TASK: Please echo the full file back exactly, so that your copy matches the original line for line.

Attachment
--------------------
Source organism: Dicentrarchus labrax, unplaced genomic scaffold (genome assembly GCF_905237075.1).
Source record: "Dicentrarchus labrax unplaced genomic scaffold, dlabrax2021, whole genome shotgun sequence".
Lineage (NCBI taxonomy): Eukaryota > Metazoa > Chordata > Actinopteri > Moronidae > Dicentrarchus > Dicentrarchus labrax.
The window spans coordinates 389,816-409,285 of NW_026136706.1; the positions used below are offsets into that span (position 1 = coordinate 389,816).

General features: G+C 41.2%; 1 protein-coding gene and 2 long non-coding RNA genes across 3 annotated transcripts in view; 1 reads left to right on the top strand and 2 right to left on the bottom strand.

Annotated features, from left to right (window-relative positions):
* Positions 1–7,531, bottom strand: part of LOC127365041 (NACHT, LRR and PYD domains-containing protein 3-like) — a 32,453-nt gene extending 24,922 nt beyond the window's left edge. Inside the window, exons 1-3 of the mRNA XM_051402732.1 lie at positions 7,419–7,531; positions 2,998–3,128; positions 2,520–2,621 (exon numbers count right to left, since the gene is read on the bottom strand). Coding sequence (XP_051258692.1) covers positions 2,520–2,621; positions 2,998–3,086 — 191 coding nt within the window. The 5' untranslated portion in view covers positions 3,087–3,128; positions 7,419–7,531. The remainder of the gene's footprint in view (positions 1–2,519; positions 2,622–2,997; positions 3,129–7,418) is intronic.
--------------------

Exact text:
Source organism: Dicentrarchus labrax, unplaced genomic scaffold (genome assembly GCF_905237075.1).
Source record: "Dicentrarchus labrax unplaced genomic scaffold, dlabrax2021, whole genome shotgun sequence".
Lineage (NCBI taxonomy): Eukaryota > Metazoa > Chordata > Actinopteri > Moronidae > Dicentrarchus > Dicentrarchus labrax.
The window spans coordinates 389,816-409,285 of NW_026136706.1; the positions used below are offsets into that span (position 1 = coordinate 389,816).

General features: G+C 41.2%; 1 protein-coding gene and 2 long non-coding RNA genes across 3 annotated transcripts in view; 1 reads left to right on the top strand and 2 right to left on the bottom strand.

Annotated features, from left to right (window-relative positions):
* Positions 1–7,531, bottom strand: part of LOC127365041 (NACHT, LRR and PYD domains-containing protein 3-like) — a 32,453-nt gene extending 24,922 nt beyond the window's left edge. Inside the window, exons 1-3 of the mRNA XM_051402732.1 lie at positions 7,419–7,531; positions 2,998–3,128; positions 2,520–2,621 (exon numbers count right to left, since the gene is read on the bottom strand). Coding sequence (XP_051258692.1) covers positions 2,520–2,621; positions 2,998–3,086 — 191 coding nt within the window. The 5' untranslated portion in view covers positions 3,087–3,128; positions 7,419–7,531. The remainder of the gene's footprint in view (positions 1–2,519; positions 2,622–2,997; positions 3,129–7,418) is intronic.